In the United States, it isn’t uncommon to hear about opioid addiction. People usually just know that opioid is a narcotic, therefore you easily get addicted. Which is true, but it is important to keep in mind that opioid addiction is a long-lasting disease. It can cause major health, social, and economic problems.
However, you must ask yourself this question: "Do I really know the whole story?" People tend to illustrate a specific platform on how to show compassion. Some think it is enough. Like when you just ask a person if they are okay. By doing that we convince ourselves that it is sufficient.
Meaning we have failed as humans since people need more than a simple question. They need help. Nevertheless, there is also so much more to it. In this instance, we will be looking at addicts.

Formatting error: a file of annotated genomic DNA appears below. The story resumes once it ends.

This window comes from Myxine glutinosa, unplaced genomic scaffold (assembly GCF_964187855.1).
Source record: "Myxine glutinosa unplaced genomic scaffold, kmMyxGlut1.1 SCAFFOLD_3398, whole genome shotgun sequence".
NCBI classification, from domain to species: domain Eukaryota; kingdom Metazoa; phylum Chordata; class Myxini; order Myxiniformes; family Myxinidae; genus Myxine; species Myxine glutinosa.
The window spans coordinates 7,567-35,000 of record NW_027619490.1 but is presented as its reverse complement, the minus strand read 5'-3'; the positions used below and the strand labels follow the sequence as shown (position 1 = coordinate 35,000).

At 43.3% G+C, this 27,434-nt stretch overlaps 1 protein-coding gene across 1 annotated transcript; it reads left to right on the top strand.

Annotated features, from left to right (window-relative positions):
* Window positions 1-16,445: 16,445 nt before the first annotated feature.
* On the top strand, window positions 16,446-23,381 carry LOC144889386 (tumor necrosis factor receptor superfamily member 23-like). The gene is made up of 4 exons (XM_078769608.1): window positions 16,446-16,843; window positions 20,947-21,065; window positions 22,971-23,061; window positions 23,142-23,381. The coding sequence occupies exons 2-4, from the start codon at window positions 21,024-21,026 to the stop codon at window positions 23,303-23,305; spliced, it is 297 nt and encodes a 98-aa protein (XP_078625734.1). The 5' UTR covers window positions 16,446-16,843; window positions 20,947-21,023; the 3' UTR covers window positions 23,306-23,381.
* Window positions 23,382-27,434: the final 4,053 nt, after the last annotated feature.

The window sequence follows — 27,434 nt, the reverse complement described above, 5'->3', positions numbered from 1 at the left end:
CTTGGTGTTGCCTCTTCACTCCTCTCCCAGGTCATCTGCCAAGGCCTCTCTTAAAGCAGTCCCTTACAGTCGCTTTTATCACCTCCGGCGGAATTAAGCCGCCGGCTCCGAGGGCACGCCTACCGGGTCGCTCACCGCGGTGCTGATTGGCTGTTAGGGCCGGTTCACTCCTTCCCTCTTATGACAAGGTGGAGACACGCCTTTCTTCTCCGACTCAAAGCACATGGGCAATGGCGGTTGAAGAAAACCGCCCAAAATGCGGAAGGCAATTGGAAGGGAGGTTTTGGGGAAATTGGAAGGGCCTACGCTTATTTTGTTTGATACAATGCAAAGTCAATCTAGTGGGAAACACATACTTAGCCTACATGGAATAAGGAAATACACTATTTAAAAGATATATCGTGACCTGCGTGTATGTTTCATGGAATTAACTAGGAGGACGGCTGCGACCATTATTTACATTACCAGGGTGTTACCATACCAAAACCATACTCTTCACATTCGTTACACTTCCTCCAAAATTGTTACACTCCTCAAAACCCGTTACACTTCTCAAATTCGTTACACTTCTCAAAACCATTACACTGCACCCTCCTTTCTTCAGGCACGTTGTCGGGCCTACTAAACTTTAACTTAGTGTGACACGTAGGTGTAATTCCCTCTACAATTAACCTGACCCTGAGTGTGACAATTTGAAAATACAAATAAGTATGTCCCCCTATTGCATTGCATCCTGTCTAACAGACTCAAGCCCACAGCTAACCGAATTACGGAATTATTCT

Because people have been getting addiction courtesy of very wealthy pharmaceutical companies, after which they are viewed as disposable, not worth it, barely human junkies who "made their bed" and deserve no sympathy or tax dollar-based funding.
In the United States there is a habit worse than opioid addiction: consistently treating public health issues as failures of morality. This is something Beth Macy have looked into. Beth Macy who is a journalist and non-fiction author who has written an article on opioid addiction.
Macy works for The New York Times, which is a reputable media organization in the US. In the article “ ‘I Am Going to Die if I Keep Living the Way I Am.’ She Was Right.” written by Beth Macy we are introduced to a woman named Tess Henry.
At the very beginning of the article, it is declared that Tess Henry has died. Later Macy reveals that Tess Henry has been a drug addict since 2012. However, we later learn how Tess Henry starts a medication-assisted treatment (M.A.T.) in 2015 to fight addiction.
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